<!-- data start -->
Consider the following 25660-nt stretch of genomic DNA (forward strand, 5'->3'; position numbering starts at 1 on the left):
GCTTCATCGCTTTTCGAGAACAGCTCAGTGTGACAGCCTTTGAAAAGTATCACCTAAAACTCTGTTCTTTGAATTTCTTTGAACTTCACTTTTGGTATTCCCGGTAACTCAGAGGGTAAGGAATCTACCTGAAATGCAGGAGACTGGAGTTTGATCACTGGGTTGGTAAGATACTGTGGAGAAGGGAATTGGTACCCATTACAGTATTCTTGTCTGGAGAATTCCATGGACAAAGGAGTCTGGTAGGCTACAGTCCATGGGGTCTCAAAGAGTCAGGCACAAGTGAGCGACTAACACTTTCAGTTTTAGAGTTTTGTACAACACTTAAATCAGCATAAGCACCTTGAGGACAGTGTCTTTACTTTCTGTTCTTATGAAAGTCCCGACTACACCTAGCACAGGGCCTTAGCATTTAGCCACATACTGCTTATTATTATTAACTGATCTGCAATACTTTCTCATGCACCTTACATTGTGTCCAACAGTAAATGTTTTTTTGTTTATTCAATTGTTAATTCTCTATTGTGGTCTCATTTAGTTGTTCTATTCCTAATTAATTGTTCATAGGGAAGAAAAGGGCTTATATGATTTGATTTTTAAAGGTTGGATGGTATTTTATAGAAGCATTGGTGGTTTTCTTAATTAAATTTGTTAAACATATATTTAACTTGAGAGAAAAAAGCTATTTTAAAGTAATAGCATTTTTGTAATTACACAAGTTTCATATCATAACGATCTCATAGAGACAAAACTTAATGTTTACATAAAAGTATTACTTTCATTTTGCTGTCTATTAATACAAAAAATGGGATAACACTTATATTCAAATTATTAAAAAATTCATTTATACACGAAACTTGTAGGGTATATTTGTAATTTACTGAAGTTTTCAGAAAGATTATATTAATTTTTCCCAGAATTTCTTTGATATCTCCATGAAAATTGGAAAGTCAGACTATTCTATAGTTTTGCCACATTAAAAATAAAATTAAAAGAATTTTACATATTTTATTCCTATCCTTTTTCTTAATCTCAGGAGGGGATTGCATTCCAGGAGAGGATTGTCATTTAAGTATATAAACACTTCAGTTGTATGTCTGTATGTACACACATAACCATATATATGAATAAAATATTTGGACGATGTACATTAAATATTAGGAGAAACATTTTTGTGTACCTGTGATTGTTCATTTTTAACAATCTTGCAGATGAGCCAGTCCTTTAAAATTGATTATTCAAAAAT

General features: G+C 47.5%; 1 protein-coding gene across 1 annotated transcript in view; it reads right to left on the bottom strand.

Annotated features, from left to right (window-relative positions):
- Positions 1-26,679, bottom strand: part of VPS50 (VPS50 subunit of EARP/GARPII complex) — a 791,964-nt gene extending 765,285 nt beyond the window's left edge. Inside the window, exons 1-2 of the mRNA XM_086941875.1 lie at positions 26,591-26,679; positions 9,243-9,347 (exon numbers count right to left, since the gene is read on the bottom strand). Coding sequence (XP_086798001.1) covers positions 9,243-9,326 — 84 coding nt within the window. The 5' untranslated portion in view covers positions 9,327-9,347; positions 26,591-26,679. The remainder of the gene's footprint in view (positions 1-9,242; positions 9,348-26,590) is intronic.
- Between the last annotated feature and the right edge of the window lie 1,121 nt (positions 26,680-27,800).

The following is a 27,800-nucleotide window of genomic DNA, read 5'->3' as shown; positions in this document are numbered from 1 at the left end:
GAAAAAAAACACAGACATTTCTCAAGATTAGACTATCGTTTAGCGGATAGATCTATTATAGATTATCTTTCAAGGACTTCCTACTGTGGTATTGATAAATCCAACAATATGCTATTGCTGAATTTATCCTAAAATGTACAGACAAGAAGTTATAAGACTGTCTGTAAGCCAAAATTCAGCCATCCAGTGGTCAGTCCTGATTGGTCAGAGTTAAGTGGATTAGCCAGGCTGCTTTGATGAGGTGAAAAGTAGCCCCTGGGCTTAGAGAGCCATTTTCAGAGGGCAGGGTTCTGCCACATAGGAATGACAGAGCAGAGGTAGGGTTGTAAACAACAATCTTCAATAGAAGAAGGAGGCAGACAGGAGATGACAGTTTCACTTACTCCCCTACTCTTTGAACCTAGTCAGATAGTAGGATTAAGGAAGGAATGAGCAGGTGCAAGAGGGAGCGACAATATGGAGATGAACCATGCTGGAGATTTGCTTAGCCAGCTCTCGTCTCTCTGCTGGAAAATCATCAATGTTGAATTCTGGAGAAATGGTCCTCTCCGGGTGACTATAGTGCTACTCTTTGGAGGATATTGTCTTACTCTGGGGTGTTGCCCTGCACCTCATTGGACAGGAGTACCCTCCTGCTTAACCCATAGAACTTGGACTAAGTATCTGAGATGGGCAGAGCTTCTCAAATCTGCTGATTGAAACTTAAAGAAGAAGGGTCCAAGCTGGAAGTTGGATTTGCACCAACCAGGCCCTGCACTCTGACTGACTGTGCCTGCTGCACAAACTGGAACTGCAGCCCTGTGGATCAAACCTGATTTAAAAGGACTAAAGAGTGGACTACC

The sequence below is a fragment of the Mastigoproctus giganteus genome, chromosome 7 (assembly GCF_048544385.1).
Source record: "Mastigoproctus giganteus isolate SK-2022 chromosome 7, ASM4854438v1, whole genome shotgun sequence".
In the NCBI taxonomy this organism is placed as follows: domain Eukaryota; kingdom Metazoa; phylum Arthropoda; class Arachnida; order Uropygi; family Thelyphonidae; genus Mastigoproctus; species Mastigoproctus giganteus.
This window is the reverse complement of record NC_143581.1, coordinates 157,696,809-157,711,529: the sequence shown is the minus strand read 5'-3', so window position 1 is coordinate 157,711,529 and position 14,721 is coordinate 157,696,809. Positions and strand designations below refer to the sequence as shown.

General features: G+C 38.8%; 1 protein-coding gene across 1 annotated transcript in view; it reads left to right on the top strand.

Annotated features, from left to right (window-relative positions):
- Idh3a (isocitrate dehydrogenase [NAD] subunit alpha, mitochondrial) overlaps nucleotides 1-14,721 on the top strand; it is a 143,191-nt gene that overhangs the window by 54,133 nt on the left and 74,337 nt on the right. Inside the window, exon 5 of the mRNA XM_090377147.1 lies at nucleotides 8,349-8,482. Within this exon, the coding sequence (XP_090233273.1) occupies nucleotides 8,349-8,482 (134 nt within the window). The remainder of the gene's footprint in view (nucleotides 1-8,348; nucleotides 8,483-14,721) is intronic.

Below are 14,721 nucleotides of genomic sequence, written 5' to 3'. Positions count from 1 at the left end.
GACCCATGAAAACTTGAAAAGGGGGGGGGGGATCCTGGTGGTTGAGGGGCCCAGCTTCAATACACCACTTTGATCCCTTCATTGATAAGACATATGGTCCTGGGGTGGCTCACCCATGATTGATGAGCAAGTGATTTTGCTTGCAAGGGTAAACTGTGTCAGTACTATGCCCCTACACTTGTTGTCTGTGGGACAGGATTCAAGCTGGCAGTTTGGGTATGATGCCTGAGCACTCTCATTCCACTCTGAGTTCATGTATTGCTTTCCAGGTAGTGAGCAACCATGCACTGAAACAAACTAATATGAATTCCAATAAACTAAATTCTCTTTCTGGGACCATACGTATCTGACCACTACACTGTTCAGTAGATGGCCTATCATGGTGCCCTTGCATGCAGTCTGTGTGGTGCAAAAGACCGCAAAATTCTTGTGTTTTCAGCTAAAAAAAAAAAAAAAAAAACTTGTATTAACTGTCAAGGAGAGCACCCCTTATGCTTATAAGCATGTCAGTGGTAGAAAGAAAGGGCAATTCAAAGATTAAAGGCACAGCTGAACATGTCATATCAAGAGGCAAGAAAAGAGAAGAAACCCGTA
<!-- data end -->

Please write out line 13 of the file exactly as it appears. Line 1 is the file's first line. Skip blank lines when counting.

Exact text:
General features: G+C 38.8%; 1 protein-coding gene across 1 annotated transcript in view; it reads left to right on the top strand.